Tuesday, November 01, 2016

`Beauty's Cast-Off Clothes'

Why have I never heard of J.B. Morton (1893-1979), who, under the pseudonym “Beachcomber,” took over the “By The Way” column in the Daily Express in 1924? He wrote six columns a week until 1965, when it went weekly, and published his final column in November 1975  ("Lawnmower Used on Vet's Whiskers"). Why do some English products thrive in America and others sink mid-Atlantic? I learned of Morton by way of an American, Morris Bishop (1893-1973), in his essay “On Light Verse,” the introduction to A Bowl of Bishop (Dial Press, 1954). Bishop describes Morton as a practitioner of “surhumor.” That’s his coinage. It’s related, he says, to nonsense, but is characterized by “the elimination of logical mid-terms.” As an example of surhumorous verse he offers this by Morton:

“George Eliot was so like a horse
That bookies on the Gatwick course
Shouted the odds against her when
She came there with some gentlemen;
And there was always quite a stir
When bookies put their shirts on her.

“But doubt creeps in. The Mill on the Floss
Was never written by a hoss.”

A cheap shot? Of course. Insensitive? You bet. Is Eliot the author of two of the greatest novels in English? No argument here. Was Morton mistaken in judging Eliot’s physiognomy a tad equine? Hardly. In 1869, 26-year-old Henry James, after meeting Eliot, wrote to his father: “Yes, behold me literally in love with this great horse-faced bluestocking.” Was that James’ final word on Eliot? Are you kidding? He judged Middlemarch “a very splendid performance” and, with Balzac and Hawthorne, Eliot was surely the principal novelistic influence on the novelist James would become. My point is that it’s possible for a reasonably complex human being to respect and even love people while making fun of them. Mockery and silliness are not hatred or bigotry. I’ve never read another word by Morton, but I’m grateful to Morris for the laugh. Here’s Bishop in his introduction:

“The aim of poetry, or Heavy Verse, is to seek understanding in forms of beauty. The aim of light verse is to promote misunderstanding in beauty’s cast-off clothes. But even misunderstanding is a kind of understanding; it is an analysis, an observation of truth, which sneaks around truth from the rear, which uncovers the lath and plaster of beauty’s hinder parts.”

Ultimately, Bishop’s apologia for light verse resembles that dreaded thing, a Philosophy of Life: “Sorrow looks inward, meditates and searches; joy laughs, acts, and has no need to think. Sorrow and tears come first, then; joy and laughter are second. Poetry comes first, light verse second. Light verse cannot exist without poetry; light verse is the moon to poetry’s sun.” That last phrase is a prescient echo of the title of Pale Fire (1962) by Bishop’s friend Vladimir Nabokov. The novelist took the phrase from Timon of Athens: “The moon's an arrant thief, / And her pale fire she snatches from the sun.” Bishop brought Nabokov to Cornell University in 1948, and remained his closest friend at the school. I’ve read Bishop’s biographies of Pascal, La Rochefoucauld and Petrarch, and recommend them all. He represents a species that went extinct long ago. Bishop is urbane, witty, learned, gentlemanly and without pretentiousness, the besetting sin of academics. He can be brutally funny but never rude. He reminds me of what Shirley Robin Letwin wrote in The Gentleman in Trollope: Individuality and Moral Conduct (1982):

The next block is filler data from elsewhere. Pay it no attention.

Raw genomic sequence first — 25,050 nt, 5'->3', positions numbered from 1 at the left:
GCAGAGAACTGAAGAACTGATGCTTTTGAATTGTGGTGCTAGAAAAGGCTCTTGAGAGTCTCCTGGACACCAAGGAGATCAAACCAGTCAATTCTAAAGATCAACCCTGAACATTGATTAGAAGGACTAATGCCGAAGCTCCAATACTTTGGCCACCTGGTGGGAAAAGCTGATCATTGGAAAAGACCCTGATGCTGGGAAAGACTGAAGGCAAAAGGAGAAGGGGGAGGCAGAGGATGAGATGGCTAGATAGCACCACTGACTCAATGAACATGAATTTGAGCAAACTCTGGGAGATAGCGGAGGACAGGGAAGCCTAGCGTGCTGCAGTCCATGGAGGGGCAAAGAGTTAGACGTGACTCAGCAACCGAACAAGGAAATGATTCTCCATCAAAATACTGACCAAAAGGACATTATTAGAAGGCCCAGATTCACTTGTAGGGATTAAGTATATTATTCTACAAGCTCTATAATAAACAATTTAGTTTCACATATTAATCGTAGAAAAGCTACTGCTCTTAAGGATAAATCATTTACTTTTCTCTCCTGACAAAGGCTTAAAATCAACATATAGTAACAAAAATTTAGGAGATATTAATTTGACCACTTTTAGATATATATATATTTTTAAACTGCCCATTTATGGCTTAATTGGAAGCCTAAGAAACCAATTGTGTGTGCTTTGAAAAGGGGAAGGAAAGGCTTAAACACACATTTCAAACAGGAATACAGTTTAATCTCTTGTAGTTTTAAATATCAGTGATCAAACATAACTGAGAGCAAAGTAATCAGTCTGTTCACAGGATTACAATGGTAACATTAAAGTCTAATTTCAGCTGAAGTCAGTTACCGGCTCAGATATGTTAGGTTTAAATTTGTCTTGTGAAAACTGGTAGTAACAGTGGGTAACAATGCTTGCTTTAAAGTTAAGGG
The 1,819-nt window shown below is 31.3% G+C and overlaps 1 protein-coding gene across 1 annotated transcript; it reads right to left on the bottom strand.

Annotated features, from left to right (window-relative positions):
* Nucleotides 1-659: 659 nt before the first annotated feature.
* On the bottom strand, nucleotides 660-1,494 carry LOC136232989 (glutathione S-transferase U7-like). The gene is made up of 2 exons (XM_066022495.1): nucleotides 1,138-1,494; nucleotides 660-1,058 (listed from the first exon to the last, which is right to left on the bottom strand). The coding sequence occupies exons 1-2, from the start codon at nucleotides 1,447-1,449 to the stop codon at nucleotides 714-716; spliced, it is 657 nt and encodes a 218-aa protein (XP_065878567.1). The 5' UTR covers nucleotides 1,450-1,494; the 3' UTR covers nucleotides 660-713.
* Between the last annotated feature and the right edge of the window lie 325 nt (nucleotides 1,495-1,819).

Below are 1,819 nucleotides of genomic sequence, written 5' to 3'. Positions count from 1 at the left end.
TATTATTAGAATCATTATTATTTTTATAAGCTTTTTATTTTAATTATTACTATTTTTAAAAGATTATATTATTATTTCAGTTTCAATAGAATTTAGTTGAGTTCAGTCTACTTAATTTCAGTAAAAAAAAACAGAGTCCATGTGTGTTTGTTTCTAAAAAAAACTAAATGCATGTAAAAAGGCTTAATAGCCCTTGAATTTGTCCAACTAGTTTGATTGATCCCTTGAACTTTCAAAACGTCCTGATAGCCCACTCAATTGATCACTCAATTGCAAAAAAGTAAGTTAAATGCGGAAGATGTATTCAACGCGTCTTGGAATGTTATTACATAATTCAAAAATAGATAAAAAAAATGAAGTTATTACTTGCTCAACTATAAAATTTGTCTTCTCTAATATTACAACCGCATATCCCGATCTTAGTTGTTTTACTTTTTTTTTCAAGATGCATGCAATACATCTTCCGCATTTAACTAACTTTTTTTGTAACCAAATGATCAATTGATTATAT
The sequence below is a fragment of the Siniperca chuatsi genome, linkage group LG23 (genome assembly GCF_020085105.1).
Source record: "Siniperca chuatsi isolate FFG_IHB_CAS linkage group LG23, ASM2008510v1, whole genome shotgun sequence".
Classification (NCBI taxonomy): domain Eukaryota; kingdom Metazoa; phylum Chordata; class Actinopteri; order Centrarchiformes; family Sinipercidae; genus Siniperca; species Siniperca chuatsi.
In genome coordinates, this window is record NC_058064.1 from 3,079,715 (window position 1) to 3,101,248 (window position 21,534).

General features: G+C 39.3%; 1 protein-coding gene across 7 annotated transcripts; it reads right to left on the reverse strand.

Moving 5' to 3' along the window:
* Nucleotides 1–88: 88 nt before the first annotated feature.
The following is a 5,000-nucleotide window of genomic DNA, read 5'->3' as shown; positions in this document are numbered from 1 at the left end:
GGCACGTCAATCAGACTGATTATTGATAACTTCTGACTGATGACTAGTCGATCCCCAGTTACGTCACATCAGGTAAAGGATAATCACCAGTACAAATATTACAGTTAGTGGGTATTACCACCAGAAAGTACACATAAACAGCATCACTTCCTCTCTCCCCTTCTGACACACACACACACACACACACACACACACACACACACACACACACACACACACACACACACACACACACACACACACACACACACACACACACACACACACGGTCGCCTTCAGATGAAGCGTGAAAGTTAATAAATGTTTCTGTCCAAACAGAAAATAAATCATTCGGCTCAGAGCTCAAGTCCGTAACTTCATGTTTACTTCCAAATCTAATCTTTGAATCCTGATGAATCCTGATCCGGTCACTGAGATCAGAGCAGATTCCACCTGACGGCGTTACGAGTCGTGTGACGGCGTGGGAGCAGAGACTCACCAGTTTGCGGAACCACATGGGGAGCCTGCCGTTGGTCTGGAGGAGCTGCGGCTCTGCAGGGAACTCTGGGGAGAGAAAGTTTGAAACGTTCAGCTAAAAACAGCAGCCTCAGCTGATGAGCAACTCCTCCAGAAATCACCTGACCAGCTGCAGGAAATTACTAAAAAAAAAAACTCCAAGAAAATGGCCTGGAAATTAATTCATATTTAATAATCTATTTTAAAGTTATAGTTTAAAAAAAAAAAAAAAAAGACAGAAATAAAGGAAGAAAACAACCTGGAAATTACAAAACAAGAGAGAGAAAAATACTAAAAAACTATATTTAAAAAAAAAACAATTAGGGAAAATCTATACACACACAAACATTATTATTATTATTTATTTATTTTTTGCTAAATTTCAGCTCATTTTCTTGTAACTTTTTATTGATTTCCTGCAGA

“[The gentleman] has firm convictions about what is good and true, for which he will fight, without forgetting that nothing in nature prevents other men from questioning his verities and that he himself cannot keep hold of them without support from others to keep him aware of what he has overlooked or distorted. But whatever disagreement he encounters, however uncongenial he may find his neighbors or his fortune, he will always be thoroughly at home in the human world because he can enjoy its absurdities and has no ambition to overleap mortality.”

1 comment:

The Sanity Inspector said...

I think John Gross included one of his bits in The Oxford Book of Aphorisms, IIRC, don't have it handy to check.